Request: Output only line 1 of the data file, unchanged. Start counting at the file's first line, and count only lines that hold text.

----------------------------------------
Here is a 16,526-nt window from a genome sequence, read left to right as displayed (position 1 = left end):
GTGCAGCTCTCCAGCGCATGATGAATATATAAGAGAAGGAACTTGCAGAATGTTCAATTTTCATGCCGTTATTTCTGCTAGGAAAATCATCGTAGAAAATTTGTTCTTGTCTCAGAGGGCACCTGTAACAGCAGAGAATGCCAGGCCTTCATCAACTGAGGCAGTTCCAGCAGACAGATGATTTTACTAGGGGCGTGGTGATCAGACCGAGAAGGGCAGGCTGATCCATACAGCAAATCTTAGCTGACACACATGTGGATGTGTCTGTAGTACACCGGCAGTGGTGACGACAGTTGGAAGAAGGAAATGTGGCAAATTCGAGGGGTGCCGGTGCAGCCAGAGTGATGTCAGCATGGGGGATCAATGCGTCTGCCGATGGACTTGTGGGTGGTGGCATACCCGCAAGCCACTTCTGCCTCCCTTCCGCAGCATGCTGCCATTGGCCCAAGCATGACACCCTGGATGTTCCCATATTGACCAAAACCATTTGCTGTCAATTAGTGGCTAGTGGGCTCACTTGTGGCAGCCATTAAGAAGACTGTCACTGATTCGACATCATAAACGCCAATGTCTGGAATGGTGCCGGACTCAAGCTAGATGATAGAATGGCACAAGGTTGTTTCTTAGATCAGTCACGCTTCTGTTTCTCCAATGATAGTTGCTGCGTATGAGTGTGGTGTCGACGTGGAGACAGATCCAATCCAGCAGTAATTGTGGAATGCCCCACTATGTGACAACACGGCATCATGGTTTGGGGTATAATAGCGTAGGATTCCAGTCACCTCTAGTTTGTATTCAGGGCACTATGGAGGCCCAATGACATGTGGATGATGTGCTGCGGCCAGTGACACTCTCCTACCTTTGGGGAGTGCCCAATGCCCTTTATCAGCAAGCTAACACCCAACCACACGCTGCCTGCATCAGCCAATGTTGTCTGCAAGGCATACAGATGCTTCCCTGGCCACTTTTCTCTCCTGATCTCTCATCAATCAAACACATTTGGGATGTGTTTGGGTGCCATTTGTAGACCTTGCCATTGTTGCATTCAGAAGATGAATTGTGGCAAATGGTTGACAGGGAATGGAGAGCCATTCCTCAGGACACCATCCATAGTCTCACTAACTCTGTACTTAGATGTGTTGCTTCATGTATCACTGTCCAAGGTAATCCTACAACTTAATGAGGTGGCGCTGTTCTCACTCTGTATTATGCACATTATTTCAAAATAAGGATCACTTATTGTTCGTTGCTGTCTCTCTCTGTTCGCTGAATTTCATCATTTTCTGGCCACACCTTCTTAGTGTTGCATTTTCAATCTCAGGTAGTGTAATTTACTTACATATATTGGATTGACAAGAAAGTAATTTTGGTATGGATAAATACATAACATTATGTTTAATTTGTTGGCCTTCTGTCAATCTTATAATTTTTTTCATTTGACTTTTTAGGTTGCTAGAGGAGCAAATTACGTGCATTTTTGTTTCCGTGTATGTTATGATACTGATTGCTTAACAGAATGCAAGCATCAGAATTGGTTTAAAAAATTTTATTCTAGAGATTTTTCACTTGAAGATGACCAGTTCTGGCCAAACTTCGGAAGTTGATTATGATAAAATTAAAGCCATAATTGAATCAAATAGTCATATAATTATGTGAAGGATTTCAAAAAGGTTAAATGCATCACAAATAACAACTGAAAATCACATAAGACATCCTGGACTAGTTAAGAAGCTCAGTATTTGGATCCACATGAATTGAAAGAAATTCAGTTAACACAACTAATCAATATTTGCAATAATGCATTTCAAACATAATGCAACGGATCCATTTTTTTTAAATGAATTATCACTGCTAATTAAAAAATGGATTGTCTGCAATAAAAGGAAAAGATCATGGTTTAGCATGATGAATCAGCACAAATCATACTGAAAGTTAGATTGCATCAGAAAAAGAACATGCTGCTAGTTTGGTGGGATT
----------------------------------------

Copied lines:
Here is a 16,526-nt window from a genome sequence, read left to right as displayed (position 1 = left end):